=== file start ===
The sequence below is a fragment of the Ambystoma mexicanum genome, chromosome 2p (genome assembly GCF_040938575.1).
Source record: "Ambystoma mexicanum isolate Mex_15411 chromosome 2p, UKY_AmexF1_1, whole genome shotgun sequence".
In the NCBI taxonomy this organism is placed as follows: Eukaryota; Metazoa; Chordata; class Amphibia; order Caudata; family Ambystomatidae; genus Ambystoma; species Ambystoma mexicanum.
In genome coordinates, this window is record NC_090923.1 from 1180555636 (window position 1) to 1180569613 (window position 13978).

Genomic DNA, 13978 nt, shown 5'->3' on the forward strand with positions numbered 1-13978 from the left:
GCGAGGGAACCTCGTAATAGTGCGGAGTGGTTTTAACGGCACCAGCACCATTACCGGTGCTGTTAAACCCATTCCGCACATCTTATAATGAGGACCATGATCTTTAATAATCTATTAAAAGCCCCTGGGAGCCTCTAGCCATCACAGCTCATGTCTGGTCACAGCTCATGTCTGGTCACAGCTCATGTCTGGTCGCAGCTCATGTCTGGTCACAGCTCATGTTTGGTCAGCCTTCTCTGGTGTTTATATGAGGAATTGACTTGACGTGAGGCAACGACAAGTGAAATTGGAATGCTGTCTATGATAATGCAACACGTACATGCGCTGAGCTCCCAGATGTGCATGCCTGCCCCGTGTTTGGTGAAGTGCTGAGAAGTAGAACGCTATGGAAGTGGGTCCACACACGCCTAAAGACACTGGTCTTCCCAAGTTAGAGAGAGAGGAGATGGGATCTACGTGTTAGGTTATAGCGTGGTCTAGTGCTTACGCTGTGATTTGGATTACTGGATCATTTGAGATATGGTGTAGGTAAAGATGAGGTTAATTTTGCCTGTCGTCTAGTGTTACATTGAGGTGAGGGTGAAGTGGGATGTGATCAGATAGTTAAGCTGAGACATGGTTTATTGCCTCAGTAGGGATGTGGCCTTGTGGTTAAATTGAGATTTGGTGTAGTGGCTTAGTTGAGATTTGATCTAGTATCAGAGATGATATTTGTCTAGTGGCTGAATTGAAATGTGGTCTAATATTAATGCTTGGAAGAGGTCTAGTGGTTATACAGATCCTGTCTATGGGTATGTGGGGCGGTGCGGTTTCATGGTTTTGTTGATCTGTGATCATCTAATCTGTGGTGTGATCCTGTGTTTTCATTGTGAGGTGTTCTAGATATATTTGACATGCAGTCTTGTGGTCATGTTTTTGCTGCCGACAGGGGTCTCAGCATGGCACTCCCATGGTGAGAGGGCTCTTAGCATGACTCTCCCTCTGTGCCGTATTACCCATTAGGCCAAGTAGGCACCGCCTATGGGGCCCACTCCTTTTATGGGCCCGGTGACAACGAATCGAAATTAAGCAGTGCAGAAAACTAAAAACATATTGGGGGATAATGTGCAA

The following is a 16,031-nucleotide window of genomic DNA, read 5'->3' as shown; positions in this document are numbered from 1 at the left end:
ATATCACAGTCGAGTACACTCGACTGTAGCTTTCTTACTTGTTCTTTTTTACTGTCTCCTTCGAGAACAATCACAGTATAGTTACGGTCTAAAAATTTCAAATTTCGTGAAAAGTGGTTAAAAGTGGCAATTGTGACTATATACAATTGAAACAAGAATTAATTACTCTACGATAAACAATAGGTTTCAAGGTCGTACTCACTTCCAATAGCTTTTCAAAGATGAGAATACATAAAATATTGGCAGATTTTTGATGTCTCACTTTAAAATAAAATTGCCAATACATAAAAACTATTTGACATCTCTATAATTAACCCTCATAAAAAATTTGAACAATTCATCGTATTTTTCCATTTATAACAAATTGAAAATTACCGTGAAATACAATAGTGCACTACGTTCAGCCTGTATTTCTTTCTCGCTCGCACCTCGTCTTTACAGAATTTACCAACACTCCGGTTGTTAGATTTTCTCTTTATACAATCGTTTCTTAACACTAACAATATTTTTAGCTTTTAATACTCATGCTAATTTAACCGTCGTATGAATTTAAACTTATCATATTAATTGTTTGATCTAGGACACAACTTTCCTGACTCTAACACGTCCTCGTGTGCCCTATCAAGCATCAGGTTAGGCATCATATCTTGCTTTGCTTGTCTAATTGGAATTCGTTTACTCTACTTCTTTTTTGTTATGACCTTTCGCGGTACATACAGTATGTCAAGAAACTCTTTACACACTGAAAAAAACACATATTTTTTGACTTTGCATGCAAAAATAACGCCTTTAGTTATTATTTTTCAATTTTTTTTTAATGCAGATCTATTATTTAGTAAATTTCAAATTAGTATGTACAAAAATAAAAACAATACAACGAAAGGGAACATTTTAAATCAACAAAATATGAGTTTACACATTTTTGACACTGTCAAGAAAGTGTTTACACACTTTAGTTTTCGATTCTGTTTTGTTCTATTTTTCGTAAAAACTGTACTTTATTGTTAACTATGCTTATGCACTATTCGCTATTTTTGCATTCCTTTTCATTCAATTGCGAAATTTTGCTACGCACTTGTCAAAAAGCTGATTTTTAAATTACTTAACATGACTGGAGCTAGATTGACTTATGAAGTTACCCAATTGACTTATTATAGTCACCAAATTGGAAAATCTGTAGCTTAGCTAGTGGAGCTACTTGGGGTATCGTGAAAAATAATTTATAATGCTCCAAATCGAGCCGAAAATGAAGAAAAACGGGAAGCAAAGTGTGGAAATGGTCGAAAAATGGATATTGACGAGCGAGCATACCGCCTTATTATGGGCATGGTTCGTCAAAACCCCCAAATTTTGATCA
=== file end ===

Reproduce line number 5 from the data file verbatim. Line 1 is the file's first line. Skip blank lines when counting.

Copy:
Genomic DNA, 13978 nt, shown 5'->3' on the forward strand with positions numbered 1-13978 from the left: